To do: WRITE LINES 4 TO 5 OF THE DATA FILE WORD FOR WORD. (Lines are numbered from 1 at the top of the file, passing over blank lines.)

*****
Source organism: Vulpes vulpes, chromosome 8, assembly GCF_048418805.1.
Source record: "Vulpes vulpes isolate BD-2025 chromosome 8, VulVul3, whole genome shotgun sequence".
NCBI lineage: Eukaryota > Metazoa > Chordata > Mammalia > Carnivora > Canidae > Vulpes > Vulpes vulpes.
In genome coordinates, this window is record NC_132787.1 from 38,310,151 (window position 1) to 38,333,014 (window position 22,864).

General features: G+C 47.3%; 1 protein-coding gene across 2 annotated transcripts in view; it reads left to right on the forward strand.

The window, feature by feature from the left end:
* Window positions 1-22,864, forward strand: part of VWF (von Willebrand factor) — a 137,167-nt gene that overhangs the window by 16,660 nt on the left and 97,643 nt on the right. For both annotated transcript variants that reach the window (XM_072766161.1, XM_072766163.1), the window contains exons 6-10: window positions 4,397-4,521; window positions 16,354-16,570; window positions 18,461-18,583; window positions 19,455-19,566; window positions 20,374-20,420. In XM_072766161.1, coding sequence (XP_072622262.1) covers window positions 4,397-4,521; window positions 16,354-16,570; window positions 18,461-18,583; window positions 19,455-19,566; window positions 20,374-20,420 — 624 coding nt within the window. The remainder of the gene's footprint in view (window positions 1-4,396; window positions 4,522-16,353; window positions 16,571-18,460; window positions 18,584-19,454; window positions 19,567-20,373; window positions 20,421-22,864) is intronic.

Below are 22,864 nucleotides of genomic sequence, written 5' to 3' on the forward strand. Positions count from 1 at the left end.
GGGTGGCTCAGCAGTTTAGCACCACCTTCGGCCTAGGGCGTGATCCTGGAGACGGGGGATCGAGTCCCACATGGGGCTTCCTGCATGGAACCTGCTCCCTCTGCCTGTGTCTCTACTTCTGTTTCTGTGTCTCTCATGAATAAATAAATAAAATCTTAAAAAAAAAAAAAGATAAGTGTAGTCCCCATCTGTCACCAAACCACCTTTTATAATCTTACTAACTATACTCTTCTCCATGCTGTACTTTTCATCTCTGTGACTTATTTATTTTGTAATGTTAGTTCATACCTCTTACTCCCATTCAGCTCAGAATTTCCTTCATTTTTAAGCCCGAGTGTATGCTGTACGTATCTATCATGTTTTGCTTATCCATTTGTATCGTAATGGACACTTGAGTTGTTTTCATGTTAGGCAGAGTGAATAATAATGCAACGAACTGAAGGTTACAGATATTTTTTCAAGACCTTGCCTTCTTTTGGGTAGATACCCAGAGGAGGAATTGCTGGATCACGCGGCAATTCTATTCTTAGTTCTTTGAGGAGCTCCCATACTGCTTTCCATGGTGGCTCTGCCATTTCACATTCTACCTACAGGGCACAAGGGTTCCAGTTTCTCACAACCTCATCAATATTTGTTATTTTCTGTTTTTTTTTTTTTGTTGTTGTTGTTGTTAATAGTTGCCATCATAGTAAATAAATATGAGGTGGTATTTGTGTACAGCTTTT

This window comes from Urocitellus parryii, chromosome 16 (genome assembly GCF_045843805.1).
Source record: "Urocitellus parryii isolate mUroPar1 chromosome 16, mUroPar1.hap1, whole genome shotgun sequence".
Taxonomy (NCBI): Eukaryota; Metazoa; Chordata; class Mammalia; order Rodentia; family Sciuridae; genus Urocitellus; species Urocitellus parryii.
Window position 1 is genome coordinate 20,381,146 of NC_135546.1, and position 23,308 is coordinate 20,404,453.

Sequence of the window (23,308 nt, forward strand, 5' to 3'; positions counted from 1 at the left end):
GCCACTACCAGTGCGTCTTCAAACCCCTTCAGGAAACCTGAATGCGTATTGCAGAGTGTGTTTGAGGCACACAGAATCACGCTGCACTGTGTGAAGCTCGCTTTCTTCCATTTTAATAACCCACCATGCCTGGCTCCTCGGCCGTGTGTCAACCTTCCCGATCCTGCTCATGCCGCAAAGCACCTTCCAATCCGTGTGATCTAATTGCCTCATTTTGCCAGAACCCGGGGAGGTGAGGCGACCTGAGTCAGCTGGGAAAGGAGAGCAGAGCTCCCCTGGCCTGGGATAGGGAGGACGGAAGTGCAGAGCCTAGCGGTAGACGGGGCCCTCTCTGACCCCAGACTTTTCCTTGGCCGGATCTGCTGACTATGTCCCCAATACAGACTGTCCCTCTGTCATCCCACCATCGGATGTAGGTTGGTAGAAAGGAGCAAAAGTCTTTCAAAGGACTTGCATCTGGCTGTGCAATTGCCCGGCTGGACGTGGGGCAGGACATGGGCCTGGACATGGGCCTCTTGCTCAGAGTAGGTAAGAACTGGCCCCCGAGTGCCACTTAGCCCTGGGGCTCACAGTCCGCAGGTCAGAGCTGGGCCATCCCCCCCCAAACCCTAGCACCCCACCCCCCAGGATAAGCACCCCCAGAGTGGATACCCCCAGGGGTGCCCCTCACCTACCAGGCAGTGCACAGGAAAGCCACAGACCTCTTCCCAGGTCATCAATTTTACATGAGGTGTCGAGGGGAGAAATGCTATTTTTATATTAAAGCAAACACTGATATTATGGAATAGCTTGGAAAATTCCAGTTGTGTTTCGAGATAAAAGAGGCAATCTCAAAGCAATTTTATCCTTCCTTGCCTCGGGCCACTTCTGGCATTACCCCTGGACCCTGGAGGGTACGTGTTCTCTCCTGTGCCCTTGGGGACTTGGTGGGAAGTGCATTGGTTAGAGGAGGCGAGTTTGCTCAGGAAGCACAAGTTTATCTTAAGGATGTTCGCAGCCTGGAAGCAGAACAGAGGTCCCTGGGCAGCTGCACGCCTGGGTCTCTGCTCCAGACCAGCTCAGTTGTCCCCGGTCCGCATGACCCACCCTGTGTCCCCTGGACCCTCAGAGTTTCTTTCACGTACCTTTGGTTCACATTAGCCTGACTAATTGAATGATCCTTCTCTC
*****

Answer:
In genome coordinates, this window is record NC_132787.1 from 38,310,151 (window position 1) to 38,333,014 (window position 22,864).

General features: G+C 47.3%; 1 protein-coding gene across 2 annotated transcripts in view; it reads left to right on the forward strand.